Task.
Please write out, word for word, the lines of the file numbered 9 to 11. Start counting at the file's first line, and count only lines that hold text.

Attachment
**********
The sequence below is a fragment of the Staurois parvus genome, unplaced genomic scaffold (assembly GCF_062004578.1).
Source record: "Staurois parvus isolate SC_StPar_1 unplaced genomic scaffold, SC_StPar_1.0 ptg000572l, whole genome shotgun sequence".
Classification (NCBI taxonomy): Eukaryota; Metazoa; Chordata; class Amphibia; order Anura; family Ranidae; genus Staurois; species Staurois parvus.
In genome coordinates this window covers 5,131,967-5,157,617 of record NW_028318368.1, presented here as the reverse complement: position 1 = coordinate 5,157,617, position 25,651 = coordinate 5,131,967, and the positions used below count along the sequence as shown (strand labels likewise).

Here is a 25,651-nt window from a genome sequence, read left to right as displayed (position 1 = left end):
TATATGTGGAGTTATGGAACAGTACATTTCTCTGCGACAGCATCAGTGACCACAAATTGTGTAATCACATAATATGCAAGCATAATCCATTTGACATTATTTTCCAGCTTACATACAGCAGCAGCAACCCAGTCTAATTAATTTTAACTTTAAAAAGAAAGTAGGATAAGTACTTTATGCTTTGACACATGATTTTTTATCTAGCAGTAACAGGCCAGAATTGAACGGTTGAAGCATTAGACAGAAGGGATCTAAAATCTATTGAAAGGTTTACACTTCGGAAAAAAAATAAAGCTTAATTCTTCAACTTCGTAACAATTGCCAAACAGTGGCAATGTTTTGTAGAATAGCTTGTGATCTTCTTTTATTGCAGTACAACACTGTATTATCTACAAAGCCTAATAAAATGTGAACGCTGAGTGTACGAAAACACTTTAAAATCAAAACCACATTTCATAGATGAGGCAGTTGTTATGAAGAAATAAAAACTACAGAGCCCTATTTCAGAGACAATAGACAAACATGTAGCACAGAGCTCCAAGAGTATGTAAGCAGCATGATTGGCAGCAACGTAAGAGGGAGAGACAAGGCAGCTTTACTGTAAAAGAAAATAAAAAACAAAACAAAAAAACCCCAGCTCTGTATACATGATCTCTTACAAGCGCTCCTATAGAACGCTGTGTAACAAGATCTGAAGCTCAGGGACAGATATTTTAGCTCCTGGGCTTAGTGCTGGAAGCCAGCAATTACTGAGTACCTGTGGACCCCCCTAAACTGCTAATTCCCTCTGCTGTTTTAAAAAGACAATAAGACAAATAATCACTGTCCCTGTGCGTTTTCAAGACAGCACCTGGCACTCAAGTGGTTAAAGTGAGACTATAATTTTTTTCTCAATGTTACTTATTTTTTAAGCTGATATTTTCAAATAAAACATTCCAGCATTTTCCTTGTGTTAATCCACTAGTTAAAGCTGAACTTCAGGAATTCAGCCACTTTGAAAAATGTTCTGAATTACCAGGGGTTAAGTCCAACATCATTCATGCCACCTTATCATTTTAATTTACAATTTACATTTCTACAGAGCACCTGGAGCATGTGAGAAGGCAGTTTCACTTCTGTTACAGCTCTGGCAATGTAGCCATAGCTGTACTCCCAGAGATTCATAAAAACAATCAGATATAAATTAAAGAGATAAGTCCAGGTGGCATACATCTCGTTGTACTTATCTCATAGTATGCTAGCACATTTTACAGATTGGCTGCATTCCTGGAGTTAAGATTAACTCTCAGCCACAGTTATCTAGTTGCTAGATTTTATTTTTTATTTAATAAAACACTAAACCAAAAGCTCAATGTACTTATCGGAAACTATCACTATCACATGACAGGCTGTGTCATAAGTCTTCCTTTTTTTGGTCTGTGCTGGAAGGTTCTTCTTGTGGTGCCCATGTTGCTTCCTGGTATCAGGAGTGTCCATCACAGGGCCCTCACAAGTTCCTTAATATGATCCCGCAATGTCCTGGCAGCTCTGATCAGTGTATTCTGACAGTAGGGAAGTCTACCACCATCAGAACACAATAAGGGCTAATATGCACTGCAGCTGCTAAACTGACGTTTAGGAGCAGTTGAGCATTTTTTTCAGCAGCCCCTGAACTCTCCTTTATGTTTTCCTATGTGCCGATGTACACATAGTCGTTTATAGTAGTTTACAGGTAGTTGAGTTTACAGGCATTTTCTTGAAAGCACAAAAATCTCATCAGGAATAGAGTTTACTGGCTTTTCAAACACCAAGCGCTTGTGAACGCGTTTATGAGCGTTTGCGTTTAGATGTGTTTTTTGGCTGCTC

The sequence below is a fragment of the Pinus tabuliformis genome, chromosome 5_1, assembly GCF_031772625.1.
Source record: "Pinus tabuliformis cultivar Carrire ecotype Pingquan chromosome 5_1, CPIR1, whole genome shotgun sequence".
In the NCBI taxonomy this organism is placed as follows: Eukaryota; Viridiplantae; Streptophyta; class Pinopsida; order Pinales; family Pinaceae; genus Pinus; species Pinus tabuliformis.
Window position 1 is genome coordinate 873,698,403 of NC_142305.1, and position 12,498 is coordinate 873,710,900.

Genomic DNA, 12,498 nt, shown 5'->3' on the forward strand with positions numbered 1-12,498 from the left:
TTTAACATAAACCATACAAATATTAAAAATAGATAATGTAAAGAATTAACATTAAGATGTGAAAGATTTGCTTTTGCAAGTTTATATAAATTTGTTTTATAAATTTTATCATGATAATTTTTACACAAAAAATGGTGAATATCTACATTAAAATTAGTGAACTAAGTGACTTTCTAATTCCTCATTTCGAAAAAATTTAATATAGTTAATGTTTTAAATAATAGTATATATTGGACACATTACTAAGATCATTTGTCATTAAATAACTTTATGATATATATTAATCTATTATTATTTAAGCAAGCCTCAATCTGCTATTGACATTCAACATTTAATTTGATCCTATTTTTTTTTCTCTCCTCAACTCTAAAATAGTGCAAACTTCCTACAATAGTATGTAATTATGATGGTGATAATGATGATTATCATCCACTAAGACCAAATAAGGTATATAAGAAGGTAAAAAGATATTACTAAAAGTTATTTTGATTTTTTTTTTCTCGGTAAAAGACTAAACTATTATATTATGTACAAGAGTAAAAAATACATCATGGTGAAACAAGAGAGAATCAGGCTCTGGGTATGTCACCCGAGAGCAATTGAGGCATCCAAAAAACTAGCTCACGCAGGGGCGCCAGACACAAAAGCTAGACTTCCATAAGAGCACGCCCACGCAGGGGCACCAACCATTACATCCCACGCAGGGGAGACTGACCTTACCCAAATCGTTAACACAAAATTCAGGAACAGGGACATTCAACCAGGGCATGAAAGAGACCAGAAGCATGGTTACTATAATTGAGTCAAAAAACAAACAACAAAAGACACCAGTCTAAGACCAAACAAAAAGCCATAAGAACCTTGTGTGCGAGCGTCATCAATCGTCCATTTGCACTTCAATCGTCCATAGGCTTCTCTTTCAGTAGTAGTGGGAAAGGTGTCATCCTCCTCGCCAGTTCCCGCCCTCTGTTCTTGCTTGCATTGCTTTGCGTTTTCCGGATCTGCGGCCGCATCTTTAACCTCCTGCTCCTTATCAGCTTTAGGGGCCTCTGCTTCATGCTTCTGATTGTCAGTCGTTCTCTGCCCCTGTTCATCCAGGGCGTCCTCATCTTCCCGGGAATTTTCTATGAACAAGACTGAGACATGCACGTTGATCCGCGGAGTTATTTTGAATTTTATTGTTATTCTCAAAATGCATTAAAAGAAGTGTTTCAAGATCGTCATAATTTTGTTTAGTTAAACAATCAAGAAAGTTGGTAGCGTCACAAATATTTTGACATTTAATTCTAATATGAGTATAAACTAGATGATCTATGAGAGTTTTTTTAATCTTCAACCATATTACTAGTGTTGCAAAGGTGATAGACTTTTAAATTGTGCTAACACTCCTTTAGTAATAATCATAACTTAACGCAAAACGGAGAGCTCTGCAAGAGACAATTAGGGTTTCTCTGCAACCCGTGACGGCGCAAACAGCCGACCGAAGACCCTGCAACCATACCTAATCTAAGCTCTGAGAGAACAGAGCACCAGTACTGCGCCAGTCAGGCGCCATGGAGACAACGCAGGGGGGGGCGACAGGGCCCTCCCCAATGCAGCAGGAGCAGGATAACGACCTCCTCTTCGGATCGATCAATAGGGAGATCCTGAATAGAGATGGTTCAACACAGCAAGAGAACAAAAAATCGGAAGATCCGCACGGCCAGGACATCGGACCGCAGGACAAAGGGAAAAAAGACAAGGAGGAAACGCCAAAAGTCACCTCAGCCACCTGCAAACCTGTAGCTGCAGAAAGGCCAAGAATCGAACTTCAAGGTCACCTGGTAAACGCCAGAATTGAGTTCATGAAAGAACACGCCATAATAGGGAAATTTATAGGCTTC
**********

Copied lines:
In the NCBI taxonomy this organism is placed as follows: Eukaryota; Viridiplantae; Streptophyta; class Pinopsida; order Pinales; family Pinaceae; genus Pinus; species Pinus tabuliformis.
Window position 1 is genome coordinate 873,698,403 of NC_142305.1, and position 12,498 is coordinate 873,710,900.

Genomic DNA, 12,498 nt, shown 5'->3' on the forward strand with positions numbered 1-12,498 from the left: